Mistake 2: Laziness About Repairs
Not everyone is handy at home repair. Experience reveals that even people who are handy are not interested in doing handy work at home. It is also true that most people, when they see that something needs to be done, see it as a much bigger deal than you do. The hassle of fixing something will come off the price that a buyer offers. If a buyer observes something that obviously needs to be fixed, he can assume that there are less than obvious things that need to be fixed as well. The cost of needed repairs comes off the sale price, and the impression of poor maintenance can reduce the offer.
Of course, some things are difficult to fix when you are occupying the house, and sometimes cash flow does not allow for certain repairs. In these cases, make things as easy as possible on the buyer so they will not see repairs as a deterrent.
The most common repair is replacing old carpet. While this is technically maintenance rather than repair, replacing carpet is a difficult task that is rarely undertaken until it's absolutely necessary. Everything from each room has to be packed and moved into another room, as old carpet is removed and new carpet is laid throughout the house. Naturally, the process takes longer when a house is occupied than it does when it's vacant.
If you have a pet, you may not even want to replace the carpet. If the new owner is allergic to pet hair and has to replace the carpet anyway, it will be a waste. You also don't want to leave any opportunity for your pet to have an accident on the new carpet before the new owner moves in. In the instance of cats that spray, the floor boards may need to be sealed or replaced. In lieu of replacing the carpet yourself, you can offer to give the buyer a credit on the purchase price toward the cost of replacement.
There are times when replacing the carpet is important. Whether you offer a carpet credit or not, threadbare or very badly stained carpet will put people off. If this is the case, you should consider replacing it, even if you have pets and are worried it will get ruined again.
Many carpet stores stock reasonably priced yardage that they sell for use in rentals, where carpet might be replaced after each tenant. These are often of only fair quality in a neutral/dark beige color. The carpet may not last a decade, but it will be clean, new, and last long enough to get your house sold.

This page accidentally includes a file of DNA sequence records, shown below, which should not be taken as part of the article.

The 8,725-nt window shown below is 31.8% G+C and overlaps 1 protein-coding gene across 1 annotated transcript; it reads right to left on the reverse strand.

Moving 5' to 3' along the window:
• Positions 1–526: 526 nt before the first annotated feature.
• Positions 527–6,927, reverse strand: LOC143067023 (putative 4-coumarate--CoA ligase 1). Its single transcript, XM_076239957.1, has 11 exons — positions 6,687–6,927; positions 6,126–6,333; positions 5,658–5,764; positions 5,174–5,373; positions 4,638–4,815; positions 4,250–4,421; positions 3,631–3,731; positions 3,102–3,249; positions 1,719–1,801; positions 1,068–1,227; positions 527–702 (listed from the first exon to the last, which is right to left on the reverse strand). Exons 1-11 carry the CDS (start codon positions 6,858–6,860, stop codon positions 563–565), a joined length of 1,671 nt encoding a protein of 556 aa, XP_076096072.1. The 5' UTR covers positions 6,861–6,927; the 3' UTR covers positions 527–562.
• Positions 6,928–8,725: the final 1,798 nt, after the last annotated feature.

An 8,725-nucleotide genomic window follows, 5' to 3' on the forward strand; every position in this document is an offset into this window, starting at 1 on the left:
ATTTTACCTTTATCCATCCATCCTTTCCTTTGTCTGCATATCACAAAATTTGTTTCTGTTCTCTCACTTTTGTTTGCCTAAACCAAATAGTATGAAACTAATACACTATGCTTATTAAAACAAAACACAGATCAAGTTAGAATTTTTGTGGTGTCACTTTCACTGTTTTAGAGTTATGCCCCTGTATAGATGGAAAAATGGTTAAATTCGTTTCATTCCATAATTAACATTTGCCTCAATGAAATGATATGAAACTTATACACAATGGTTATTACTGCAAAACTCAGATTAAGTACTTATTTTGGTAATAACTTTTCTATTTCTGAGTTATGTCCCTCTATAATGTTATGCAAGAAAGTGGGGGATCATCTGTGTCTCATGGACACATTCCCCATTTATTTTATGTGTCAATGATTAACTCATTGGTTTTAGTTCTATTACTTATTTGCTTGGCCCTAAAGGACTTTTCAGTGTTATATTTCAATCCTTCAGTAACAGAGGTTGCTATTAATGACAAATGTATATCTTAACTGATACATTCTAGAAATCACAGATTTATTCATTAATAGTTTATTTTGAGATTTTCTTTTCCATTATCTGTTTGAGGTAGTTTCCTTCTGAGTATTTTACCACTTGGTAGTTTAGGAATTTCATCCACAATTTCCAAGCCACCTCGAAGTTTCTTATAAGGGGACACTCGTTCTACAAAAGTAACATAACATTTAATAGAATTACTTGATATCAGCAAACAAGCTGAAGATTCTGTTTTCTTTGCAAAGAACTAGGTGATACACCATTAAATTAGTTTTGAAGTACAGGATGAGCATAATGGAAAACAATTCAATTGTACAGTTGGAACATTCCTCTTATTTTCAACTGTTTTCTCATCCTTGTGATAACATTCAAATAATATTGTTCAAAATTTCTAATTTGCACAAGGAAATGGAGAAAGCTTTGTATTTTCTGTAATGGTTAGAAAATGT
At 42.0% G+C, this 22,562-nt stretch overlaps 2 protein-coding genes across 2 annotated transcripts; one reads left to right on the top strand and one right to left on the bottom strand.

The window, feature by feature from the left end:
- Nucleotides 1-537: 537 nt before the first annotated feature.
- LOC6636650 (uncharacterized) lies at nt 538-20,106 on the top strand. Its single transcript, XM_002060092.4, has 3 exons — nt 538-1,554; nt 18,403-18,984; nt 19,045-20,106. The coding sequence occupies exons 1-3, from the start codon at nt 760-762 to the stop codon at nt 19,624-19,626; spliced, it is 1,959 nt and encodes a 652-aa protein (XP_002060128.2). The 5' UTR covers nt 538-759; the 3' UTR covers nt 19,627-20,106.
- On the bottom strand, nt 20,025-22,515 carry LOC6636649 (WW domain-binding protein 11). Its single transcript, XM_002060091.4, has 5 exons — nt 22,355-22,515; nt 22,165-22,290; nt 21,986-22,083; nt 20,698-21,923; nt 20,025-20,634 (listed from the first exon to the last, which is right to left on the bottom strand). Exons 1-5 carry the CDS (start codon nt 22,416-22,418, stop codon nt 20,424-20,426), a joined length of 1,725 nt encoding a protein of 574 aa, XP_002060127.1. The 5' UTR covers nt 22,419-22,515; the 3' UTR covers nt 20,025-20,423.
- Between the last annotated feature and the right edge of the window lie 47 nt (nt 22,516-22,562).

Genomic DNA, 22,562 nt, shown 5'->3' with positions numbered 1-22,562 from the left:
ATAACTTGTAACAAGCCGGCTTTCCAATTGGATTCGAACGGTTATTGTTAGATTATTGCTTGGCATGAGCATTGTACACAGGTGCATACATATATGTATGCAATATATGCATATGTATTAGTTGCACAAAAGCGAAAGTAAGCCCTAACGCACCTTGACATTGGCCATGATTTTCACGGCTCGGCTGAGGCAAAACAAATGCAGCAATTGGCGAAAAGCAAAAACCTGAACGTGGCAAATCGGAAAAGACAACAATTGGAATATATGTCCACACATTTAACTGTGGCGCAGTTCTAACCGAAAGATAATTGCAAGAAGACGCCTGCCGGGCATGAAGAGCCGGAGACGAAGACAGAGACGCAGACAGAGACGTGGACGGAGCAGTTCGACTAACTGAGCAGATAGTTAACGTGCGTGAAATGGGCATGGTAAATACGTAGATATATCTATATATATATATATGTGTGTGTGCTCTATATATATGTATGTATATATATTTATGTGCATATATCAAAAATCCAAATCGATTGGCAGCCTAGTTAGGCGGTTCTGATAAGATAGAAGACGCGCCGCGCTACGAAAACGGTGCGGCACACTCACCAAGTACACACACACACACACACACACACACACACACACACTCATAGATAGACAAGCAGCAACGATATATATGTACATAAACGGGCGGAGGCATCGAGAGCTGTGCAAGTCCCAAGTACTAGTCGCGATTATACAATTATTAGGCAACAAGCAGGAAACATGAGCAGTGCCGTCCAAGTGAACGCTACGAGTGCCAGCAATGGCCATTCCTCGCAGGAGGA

If the carpet is damaged only in certain areas, some well-placed area rugs may be the best solution while the home is on the market. You can even take them with you when you move! Room-sized area rugs are available for reasonable prices at home improvement warehouses and discount department stores.
There are also times when the carpet in one room is really bad but the rest of the house is okay. If you can't afford to replace all of it, at least replace the really bad room. When doing just one area, be sure the new carpet matches the original as closely as possible. If the carpet will be replaced in a room that adjoins hard surface flooring, the match will be less critical.
The roof is one of your home's biggest features and one of the first things a buyer will notice as they approach your house. Even if it is not leaking, an older roof can cause a buyer concern. It is an expensive fix-up, but replacing a roof can often mean the difference between having a sale and not having a sale. This is especially true of older roofs. Buyers will be worried about potential leaks, which may mean mold. They need to be reassured that this is not an issue.
If your roof is in poor condition, you need to address it. The best solution is to replace it. If that is not possible, replacing damaged tiles or shingles is the next best solution. The very least you should do is get a quote for repair or replacement and have it available for potential buyers. If a buyer knows how much the roof will cost, some of their fear will be dissipated.